The CBA speaks directly to Continental's right to alter the level of service it provides to Denver. Plaintiffs, as parties to the CBA, agreed that Continental retained full and complete authority to "determine the number, size and location of bases and facilities...." Plaintiffs now argue that under the "early out" agreements, Continental bargained away this authority and was bound to maintain a certain level of flight service. On the record before us, we cannot see how Plaintiffs' breach of contract claims may be resolved without interpreting and applying the CBA. Indeed, considering the ambiguity of the contract term Plaintiffs contend Continental breached, resolution of the claims appears inextricably intertwined with Plaintiffs' agreement under the CBA. See Fry, 88 F.3d at 836. Therefore, we affirm the district court's Fed. R. Civ. P. 12(b) (1) dismissal of Plaintiffs' breach of contract claims.

Plaintiffs next allege that Continental fraudulently concealed its plan to drastically reduce its flight service to and from Denver in order to induce Plaintiffs to accept its "early out" offer. To recover damages for fraudulent concealment under Colorado law, Plaintiffs must prove that: (1) Continental concealed a material existing fact that in equity and good conscience should have been disclosed; (2) Continental knew that the fact was being concealed; (3) Plaintiffs did not know of the fact that Continental allegedly concealed; (4) Continental intended that the concealment be acted upon; and (5) Plaintiffs took action on the concealment which resulted in damages. See Kopeikin v. Merchants Mortgage & Trust Corp., 679 P.2d 599, 601 (Colo.1984). Keeping in mind the factual inquiry required above--whether Continental knowingly concealed a material fact, whether Plaintiffs were ignorant of the concealed fact, whether Continental concealed the fact to induce Plaintiffs to act, and whether Plaintiffs acted in reliance on the concealment--we must determine whether the CBA must be interpreted or applied to resolve Plaintiffs' claims. See Luecke v. Schnucks Markets, Inc., 85 F.3d 356, 359 (8th Cir. 1996).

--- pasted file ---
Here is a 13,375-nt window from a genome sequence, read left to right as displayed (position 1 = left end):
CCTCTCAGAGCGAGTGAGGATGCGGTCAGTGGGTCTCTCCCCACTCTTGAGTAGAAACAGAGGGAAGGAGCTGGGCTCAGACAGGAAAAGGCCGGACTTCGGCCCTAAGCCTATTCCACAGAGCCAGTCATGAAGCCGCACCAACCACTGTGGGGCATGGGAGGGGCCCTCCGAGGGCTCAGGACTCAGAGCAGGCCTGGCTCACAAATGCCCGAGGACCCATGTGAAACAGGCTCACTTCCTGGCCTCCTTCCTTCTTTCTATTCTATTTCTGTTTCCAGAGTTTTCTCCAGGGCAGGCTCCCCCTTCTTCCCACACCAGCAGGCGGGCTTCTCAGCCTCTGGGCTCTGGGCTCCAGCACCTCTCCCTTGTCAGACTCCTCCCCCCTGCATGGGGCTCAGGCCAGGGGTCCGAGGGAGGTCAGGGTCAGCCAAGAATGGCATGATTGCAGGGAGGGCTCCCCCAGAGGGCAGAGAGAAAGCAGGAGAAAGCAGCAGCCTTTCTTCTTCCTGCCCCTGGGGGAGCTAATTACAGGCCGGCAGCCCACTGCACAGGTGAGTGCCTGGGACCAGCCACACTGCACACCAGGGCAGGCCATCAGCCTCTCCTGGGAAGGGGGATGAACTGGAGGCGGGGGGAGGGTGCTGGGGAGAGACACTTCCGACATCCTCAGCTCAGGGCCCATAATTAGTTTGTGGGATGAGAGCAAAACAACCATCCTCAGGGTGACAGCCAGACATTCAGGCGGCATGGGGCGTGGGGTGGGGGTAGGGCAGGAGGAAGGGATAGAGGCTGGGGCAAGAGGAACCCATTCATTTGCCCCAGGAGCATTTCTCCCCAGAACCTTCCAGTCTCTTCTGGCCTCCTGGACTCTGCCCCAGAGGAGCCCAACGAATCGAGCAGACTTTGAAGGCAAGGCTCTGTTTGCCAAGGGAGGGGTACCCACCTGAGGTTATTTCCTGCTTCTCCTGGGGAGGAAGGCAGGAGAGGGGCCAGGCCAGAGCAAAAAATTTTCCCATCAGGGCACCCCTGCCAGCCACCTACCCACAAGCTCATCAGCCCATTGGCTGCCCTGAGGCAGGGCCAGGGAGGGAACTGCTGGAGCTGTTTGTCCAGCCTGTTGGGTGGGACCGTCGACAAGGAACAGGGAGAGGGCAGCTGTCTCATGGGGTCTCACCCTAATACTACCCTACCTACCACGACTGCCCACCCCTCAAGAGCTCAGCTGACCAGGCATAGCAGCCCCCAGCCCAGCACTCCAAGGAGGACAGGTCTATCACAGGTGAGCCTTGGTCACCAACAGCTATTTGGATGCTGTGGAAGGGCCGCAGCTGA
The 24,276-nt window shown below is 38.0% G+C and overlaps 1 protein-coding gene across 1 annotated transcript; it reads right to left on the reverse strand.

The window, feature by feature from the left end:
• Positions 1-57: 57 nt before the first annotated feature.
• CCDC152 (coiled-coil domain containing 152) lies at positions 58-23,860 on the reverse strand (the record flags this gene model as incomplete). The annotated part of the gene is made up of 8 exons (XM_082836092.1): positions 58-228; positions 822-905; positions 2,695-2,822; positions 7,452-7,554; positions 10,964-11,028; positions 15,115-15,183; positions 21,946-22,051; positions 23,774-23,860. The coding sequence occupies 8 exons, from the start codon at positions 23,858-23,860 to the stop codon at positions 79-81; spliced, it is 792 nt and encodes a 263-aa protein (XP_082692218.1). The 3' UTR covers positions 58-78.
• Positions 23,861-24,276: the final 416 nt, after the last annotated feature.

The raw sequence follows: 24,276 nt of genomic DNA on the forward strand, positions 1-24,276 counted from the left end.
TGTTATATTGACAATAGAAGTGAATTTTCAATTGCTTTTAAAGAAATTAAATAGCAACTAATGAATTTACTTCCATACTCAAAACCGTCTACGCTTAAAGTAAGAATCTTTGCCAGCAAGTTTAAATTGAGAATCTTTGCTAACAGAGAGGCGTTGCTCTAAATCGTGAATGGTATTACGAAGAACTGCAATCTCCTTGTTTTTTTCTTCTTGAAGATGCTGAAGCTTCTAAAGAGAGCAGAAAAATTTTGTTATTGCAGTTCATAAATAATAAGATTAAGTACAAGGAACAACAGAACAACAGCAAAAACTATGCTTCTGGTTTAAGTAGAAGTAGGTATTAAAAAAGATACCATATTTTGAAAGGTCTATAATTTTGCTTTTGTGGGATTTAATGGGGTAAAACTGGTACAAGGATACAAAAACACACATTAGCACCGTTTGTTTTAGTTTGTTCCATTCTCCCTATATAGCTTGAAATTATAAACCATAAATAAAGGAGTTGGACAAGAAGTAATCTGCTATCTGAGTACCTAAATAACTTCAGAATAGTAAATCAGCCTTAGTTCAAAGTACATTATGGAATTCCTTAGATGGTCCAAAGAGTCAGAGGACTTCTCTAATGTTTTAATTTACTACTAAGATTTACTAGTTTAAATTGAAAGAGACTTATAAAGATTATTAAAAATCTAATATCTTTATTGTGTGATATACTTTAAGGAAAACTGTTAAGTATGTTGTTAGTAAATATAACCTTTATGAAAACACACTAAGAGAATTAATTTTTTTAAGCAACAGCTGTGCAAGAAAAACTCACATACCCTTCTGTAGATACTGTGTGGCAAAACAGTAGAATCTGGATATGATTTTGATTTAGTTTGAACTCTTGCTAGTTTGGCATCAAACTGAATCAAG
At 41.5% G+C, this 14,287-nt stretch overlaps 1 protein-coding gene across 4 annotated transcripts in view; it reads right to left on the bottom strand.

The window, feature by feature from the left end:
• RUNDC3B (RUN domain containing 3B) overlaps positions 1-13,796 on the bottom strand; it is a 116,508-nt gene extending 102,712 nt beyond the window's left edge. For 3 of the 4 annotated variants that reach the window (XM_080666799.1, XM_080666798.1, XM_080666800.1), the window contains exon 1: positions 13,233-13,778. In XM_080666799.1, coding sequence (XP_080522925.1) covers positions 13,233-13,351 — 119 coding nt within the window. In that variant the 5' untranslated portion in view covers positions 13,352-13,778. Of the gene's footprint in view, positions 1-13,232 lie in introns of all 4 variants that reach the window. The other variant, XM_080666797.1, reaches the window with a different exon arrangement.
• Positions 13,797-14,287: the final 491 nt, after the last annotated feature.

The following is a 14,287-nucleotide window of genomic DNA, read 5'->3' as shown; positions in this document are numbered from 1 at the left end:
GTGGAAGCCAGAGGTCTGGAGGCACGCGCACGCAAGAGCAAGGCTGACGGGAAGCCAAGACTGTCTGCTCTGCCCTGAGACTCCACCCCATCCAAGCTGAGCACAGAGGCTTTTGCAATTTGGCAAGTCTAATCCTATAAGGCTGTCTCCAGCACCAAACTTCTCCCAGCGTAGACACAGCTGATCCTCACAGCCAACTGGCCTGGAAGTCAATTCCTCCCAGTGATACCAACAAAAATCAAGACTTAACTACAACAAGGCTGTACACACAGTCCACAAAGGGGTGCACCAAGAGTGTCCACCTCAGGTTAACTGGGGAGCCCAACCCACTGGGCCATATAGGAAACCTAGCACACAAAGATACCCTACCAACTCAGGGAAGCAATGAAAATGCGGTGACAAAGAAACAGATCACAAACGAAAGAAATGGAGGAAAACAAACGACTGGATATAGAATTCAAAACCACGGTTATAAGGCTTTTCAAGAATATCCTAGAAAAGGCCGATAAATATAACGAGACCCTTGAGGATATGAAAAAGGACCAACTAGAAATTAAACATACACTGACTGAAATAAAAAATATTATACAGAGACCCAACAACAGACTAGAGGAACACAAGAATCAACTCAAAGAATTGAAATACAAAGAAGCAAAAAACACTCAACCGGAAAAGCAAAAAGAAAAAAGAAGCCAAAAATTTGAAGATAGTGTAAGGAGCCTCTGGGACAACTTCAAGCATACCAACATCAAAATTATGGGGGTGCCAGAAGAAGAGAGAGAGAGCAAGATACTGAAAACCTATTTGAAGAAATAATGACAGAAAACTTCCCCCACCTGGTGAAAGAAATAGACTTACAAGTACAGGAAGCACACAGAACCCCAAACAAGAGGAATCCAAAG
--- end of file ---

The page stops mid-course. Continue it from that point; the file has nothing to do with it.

Relying exclusively on one portion of the CBA, Continental insists that Plaintiffs' fraudulent concealment claims cannot be resolved without interpretation or application of the CBA. Specifically, Continental argues that " [b]ecause Plaintiffs' claims are based on Continental's decision to reduce the number of flights to and from Denver, Plaintiffs' claims necessarily involve interpretation of the CBA, which gives sole authority to Continental to 'determine and change the number, size and location of bases and facilities.' " Thus, Continental contends that Plaintiffs' fraudulent concealment claims are preempted under the RLA.2  Continental misperceives the nature of Plaintiffs' claims.

Plaintiffs do not dispute Continental's right to alter its level of service to and from Denver under the CBA. Instead, Plaintiffs claim that under Colorado law, Continental had a duty to disclose its intention to scale back service, which it failed to perform. Resolution of Plaintiffs' claims depends not on interpretation of the CBA, but on a factual determination of whether Plaintiffs can prove the elements required to recover for fraudulent concealment. Either unable or unwilling, Continental has failed to explain what relevance the CBA has to these factual inquiries and, on the record before us, we fail to see how interpretation of the CBA is inextricably intertwined with the resolution of Plaintiffs' state law claims. Accordingly, we conclude that Plaintiffs' fraudulent concealment claims are not preempted, reverse the district court's Fed. R. Civ. P. 12(b) (1) dismissal of those claims and remand the claims to the district court for further proceedings consistent with this opinion.

AFFIRMED IN PART, REVERSED IN PART, and REMANDED.

 *

The Honorable Wesley E. Brown, Senior United States District Judge for the District of Kansas, sitting by designation

 2

Continental further notes that Plaintiffs' union has filed a grievance pursuant to the CBA regarding the "early out" agreements. This action, Continental argues, is " [f]urther evidence that Plaintiffs' claims involve interpretation of the CBA and are thus preempted by the RLA...." We are not persuaded. The mere existence of a CBA-based remedy does not deprive Plaintiffs of independent state law remedies. Norris, 512 U.S. at 261, 114 S. Ct. at 2248